Adult Celiac Disease: Psychosocial Factors Affect Patient Symptoms and Health More Than Disease Itself
Jefferson Adams is a freelance writer living in San Francisco. His poems, essays and photographs have appeared in Antioch Review, Blue Mesa Review, CALIBAN, Hayden's Ferry Review, Huffington Post, the Mississippi Review, and Slate among others.
He is a member of both the National Writers Union, the International Federation of Journalists, and covers San Francisco Health News for Examiner.com.View all articles by Jefferson Adams
New research on psychosocial factors and celiac disease
A team of researchers examined psychosocial factors that may influence disease activity in celiac patients, such as relationships among demographics, psychosocial factors, and disease activity with health-related quality of life (HRQOL), health care utilization, and symptoms.
The research team included Spencer D. Dorn, Lincoln Hernandez, Maria T. Minaya, Carolyn B. Morris, Yuming Hu, Suzanne Lewis, Jane Leserman, Shrikant I. Bangdiwala, Peter H. R. Green and Douglas A. Drossman of the Center for Functional GI and Motility Disorders at the University of North Carolina, Chapel Hill, USA.
The team enrolled 101 adult patients with celiac disease with the goal of charting any relationships among demographics, psychosocial factors, and disease activity with health-related quality of life (HRQOL), health care utilization, and symptoms. All patients were newly referred to a tertiary care center with biopsy-proven celiac disease.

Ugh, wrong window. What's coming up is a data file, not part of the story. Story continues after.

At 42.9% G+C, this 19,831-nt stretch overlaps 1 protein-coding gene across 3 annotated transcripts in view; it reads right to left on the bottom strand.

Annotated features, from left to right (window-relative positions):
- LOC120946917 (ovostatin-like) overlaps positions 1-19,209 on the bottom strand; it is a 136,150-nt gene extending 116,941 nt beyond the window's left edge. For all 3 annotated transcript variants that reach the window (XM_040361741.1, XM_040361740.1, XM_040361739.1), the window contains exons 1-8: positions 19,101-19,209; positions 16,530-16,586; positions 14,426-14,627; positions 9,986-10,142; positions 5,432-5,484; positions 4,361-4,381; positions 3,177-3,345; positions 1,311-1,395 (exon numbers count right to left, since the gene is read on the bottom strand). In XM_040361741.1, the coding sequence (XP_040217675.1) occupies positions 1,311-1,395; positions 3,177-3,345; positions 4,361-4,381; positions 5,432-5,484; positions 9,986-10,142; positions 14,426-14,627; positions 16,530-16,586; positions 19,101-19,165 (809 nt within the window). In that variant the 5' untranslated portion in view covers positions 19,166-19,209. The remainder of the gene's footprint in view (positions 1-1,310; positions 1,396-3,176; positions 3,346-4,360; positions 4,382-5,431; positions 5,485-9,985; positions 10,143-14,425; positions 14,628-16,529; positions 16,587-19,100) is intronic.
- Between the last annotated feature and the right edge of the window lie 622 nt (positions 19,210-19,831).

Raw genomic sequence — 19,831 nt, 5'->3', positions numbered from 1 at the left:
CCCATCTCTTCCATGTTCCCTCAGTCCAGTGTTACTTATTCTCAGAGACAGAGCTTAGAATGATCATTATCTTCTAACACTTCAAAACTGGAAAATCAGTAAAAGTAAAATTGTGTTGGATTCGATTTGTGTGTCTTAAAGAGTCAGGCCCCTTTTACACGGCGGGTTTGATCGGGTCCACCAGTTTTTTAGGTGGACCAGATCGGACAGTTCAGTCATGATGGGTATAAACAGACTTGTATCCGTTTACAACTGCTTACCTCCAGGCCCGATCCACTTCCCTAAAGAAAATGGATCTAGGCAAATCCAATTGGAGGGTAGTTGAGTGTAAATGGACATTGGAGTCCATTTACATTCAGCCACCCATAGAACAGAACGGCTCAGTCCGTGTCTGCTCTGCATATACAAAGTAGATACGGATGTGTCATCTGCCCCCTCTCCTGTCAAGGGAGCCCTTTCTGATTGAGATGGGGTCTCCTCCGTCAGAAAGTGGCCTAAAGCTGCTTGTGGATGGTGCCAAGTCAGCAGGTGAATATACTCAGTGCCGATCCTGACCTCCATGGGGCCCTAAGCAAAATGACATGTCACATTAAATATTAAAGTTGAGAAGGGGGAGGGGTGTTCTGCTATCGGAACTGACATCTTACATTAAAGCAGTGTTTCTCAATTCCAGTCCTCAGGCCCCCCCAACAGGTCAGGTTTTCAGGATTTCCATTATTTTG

The team examined: (a) demographic factors and diet status; (b) disease measures (Marsh score, tissue transglutaminaseantibody (tTG) level, weight change and additional blood studies); and (c) Psychosocial status (psychological distress, life stress, abuse history, and coping). They then conducted multivariate analyses to predict HRQOL, daily function, self-reported health, number of physician visits, and GI symptoms, such as pain and diarrhea.
They found that patients with psychological distress and poor coping skills suffered from impaired HRQOL and daily function.
Patients who reported poorer health generally showed poorer coping, longer symptom duration, lower education, and greater weight loss. Patients with poorer coping, abnormal tTG levels, and milder Marsh classification generally had more physician visits.
Patients with higher psychological distress and greater weight loss also showed higher pain scores. Patients with greater psychological distress and poorer coping also showed higher rates of diarrhea.
Their results show that among patients at celiac disease referral centers, psychosocial factors have a greater impact on health status and GI symptoms than does disease activity. Such factors should be considered as part of the patient's treatment and prognosis.
As always, Celiac.com welcomes your comments (see below).